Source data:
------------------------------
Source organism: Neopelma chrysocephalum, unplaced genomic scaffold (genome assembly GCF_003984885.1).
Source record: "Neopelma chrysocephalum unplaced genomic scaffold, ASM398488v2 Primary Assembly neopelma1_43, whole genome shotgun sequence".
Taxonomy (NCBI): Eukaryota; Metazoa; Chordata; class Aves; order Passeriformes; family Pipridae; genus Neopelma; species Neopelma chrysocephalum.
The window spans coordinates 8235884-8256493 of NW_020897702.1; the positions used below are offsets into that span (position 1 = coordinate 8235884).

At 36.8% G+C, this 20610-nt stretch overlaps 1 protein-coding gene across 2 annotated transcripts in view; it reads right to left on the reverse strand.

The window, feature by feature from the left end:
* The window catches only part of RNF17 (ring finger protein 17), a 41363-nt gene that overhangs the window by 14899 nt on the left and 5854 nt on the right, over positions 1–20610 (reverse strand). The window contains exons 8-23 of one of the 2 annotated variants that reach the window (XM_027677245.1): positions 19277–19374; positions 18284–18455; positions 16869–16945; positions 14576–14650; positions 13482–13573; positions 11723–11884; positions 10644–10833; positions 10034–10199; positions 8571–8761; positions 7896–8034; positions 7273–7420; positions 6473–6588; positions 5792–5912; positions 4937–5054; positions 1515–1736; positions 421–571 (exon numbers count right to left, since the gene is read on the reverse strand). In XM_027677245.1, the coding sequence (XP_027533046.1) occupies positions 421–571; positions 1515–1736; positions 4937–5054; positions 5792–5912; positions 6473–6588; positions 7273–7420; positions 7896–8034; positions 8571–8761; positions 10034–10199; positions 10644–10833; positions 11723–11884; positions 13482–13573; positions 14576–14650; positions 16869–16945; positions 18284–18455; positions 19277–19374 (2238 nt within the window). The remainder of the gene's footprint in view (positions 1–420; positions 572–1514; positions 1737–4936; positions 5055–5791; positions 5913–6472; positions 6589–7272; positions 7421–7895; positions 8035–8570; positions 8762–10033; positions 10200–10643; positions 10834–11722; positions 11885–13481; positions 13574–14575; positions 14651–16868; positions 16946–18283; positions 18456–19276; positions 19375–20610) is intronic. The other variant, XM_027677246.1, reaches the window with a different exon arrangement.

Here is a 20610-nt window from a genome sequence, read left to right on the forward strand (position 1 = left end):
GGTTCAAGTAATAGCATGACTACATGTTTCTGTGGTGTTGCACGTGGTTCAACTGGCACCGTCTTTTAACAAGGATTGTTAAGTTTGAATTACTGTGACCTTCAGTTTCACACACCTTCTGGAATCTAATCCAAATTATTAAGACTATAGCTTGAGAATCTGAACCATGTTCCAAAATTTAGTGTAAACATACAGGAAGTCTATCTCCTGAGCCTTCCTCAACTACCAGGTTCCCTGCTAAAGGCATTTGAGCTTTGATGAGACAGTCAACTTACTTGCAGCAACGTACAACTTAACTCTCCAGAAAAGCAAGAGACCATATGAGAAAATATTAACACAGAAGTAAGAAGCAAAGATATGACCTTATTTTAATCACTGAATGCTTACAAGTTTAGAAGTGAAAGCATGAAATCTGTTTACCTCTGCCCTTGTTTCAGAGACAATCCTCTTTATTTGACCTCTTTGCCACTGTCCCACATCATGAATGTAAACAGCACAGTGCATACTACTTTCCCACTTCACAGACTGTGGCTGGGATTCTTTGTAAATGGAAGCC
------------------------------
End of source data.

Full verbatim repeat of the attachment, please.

Source organism: Neopelma chrysocephalum, unplaced genomic scaffold (genome assembly GCF_003984885.1).
Source record: "Neopelma chrysocephalum unplaced genomic scaffold, ASM398488v2 Primary Assembly neopelma1_43, whole genome shotgun sequence".
Taxonomy (NCBI): Eukaryota; Metazoa; Chordata; class Aves; order Passeriformes; family Pipridae; genus Neopelma; species Neopelma chrysocephalum.
The window spans coordinates 8235884-8256493 of NW_020897702.1; the positions used below are offsets into that span (position 1 = coordinate 8235884).

At 36.8% G+C, this 20610-nt stretch overlaps 1 protein-coding gene across 2 annotated transcripts in view; it reads right to left on the reverse strand.

The window, feature by feature from the left end:
* The window catches only part of RNF17 (ring finger protein 17), a 41363-nt gene that overhangs the window by 14899 nt on the left and 5854 nt on the right, over positions 1–20610 (reverse strand). The window contains exons 8-23 of one of the 2 annotated variants that reach the window (XM_027677245.1): positions 19277–19374; positions 18284–18455; positions 16869–16945; positions 14576–14650; positions 13482–13573; positions 11723–11884; positions 10644–10833; positions 10034–10199; positions 8571–8761; positions 7896–8034; positions 7273–7420; positions 6473–6588; positions 5792–5912; positions 4937–5054; positions 1515–1736; positions 421–571 (exon numbers count right to left, since the gene is read on the reverse strand). In XM_027677245.1, the coding sequence (XP_027533046.1) occupies positions 421–571; positions 1515–1736; positions 4937–5054; positions 5792–5912; positions 6473–6588; positions 7273–7420; positions 7896–8034; positions 8571–8761; positions 10034–10199; positions 10644–10833; positions 11723–11884; positions 13482–13573; positions 14576–14650; positions 16869–16945; positions 18284–18455; positions 19277–19374 (2238 nt within the window). The remainder of the gene's footprint in view (positions 1–420; positions 572–1514; positions 1737–4936; positions 5055–5791; positions 5913–6472; positions 6589–7272; positions 7421–7895; positions 8035–8570; positions 8762–10033; positions 10200–10643; positions 10834–11722; positions 11885–13481; positions 13574–14575; positions 14651–16868; positions 16946–18283; positions 18456–19276; positions 19375–20610) is intronic. The other variant, XM_027677246.1, reaches the window with a different exon arrangement.

Here is a 20610-nt window from a genome sequence, read left to right on the forward strand (position 1 = left end):
GGTTCAAGTAATAGCATGACTACATGTTTCTGTGGTGTTGCACGTGGTTCAACTGGCACCGTCTTTTAACAAGGATTGTTAAGTTTGAATTACTGTGACCTTCAGTTTCACACACCTTCTGGAATCTAATCCAAATTATTAAGACTATAGCTTGAGAATCTGAACCATGTTCCAAAATTTAGTGTAAACATACAGGAAGTCTATCTCCTGAGCCTTCCTCAACTACCAGGTTCCCTGCTAAAGGCATTTGAGCTTTGATGAGACAGTCAACTTACTTGCAGCAACGTACAACTTAACTCTCCAGAAAAGCAAGAGACCATATGAGAAAATATTAACACAGAAGTAAGAAGCAAAGATATGACCTTATTTTAATCACTGAATGCTTACAAGTTTAGAAGTGAAAGCATGAAATCTGTTTACCTCTGCCCTTGTTTCAGAGACAATCCTCTTTATTTGACCTCTTTGCCACTGTCCCACATCATGAATGTAAACAGCACAGTGCATACTACTTTCCCACTTCACAGACTGTGGCTGGGATTCTTTGTAAATGGAAGCC